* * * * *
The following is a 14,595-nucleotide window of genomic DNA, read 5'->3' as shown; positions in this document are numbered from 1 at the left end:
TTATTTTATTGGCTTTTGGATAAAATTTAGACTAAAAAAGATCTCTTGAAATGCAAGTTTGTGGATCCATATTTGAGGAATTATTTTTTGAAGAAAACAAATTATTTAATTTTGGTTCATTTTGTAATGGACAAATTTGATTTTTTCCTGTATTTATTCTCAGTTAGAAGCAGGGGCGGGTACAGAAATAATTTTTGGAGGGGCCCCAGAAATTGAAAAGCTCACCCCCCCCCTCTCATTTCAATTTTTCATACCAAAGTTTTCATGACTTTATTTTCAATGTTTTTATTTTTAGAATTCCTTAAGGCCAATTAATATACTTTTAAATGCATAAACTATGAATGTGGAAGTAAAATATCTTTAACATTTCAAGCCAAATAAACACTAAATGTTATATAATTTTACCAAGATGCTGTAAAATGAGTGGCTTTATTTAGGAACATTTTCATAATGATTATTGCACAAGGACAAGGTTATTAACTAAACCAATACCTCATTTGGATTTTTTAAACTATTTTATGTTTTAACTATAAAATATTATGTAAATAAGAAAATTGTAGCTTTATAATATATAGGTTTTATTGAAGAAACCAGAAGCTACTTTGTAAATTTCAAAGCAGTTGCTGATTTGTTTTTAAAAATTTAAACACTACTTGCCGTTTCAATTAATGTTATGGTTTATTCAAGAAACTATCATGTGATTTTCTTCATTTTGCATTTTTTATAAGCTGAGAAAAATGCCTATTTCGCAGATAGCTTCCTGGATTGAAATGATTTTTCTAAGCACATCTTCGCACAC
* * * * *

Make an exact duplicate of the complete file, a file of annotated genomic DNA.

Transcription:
The following is a 14,595-nucleotide window of genomic DNA, read 5'->3' as shown; positions in this document are numbered from 1 at the left end:
TTATTTTATTGGCTTTTGGATAAAATTTAGACTAAAAAAGATCTCTTGAAATGCAAGTTTGTGGATCCATATTTGAGGAATTATTTTTTGAAGAAAACAAATTATTTAATTTTGGTTCATTTTGTAATGGACAAATTTGATTTTTTCCTGTATTTATTCTCAGTTAGAAGCAGGGGCGGGTACAGAAATAATTTTTGGAGGGGCCCCAGAAATTGAAAAGCTCACCCCCCCCCTCTCATTTCAATTTTTCATACCAAAGTTTTCATGACTTTATTTTCAATGTTTTTATTTTTAGAATTCCTTAAGGCCAATTAATATACTTTTAAATGCATAAACTATGAATGTGGAAGTAAAATATCTTTAACATTTCAAGCCAAATAAACACTAAATGTTATATAATTTTACCAAGATGCTGTAAAATGAGTGGCTTTATTTAGGAACATTTTCATAATGATTATTGCACAAGGACAAGGTTATTAACTAAACCAATACCTCATTTGGATTTTTTAAACTATTTTATGTTTTAACTATAAAATATTATGTAAATAAGAAAATTGTAGCTTTATAATATATAGGTTTTATTGAAGAAACCAGAAGCTACTTTGTAAATTTCAAAGCAGTTGCTGATTTGTTTTTAAAAATTTAAACACTACTTGCCGTTTCAATTAATGTTATGGTTTATTCAAGAAACTATCATGTGATTTTCTTCATTTTGCATTTTTTATAAGCTGAGAAAAATGCCTATTTCGCAGATAGCTTCCTGGATTGAAATGATTTTTCTAAGCACATCTTCGCACAC